As Luigi Solito (one of the owners of a Naples art gallery offering suspended coffees) told the Times, “Here we don’t drink coffee, we ‘take’ it, as a medicine. To me, the philosophy of the suspended coffee is that you are happy today, and you give a coffee to the world, as a present.”

My photographer friend and will investigate the Parisian suspended coffee scene and will report back. I also plan to talk to some café owners about getting something going on in my neighborhood. A friend reported that in London or Australia, the concept is often referred to as “pending” coffee and has even been seen in Starbucks.

Please let us know if you’ve seen something similar where you live, and if not, consider starting a similar initiative (why not a suspended hot meal)?

Meanwhile, click here to find out how to participate in the French version of suspended coffee. The global version exists in English and French. We’ll create a list as we find out about other similar efforts.

This afternoon I might just have un café, tout court…just to let him know how much I’ve missed him. And leave behind a taste for the next person.

CB

Café 1

Version française

Il y a neuf mois, j’ai dû apprendre à rompre avec le café, jusqu’alors l’un des grands plaisirs de mon existence. Mais ça ne l’empêche pas de continuer à venir me hanter de jour comme de nuit, cet ex-compagnon simultanément amer et séduisant. C’est que, monsieur Café et moi, on s’est rencontrés tout jeunes dans un déli new-yorkais, ça a été le coup de foudre, et on n’a plus cessé de travailler et de voyager ensemble vingt ans durant.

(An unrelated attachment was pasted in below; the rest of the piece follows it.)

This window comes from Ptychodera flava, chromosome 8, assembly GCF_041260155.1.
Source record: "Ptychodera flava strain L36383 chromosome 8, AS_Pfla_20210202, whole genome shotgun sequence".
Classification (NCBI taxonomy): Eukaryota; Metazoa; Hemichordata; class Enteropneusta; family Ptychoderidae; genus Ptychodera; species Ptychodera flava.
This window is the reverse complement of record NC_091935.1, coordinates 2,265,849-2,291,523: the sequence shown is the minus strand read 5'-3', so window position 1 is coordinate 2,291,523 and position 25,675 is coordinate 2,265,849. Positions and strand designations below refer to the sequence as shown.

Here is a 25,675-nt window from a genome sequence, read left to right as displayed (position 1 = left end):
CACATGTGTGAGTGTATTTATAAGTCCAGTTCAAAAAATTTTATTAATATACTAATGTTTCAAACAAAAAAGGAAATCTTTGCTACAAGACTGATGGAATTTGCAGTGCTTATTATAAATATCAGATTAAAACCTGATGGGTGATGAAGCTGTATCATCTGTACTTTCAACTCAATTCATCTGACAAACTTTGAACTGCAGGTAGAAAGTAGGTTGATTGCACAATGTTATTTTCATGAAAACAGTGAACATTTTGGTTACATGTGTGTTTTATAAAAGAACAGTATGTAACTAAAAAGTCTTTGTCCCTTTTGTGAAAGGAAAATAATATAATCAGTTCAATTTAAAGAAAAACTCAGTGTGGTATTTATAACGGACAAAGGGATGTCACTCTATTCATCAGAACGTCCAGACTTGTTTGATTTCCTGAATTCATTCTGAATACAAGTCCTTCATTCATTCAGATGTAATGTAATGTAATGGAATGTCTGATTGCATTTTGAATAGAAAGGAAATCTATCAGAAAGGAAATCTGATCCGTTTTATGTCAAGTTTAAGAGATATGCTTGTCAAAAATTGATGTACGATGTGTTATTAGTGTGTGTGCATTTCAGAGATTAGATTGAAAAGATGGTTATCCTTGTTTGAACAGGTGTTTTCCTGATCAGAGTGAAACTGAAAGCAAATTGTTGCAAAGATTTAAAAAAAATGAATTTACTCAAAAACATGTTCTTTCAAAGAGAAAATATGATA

La version initiale (un frappé au lait à emporter sans sucre ni paille ou serviette en papier, merci !) s’est d’abord changée en cà phê sữa đá dans les montagnes de Buôn Mê Thuột ou sur les marchés vibrionnants de Saïgon, transformée en ristretti gobés à la hâte dans une station-service italienne, muée en moka-filtre pour camping sauvage en Nouvelle-Zélande, métamorphosée en flat white à l’embarcadère d’un ferry de Sydney, réinventée en liquide pour hipsters de Seattle servi dans des flacons de laboratoire, avant de finir en une insipide tasse de “café Richard” posée avec mépris sur le comptoir d’un bistrot parisien – mais ingurgitée quoi qu’il arrive !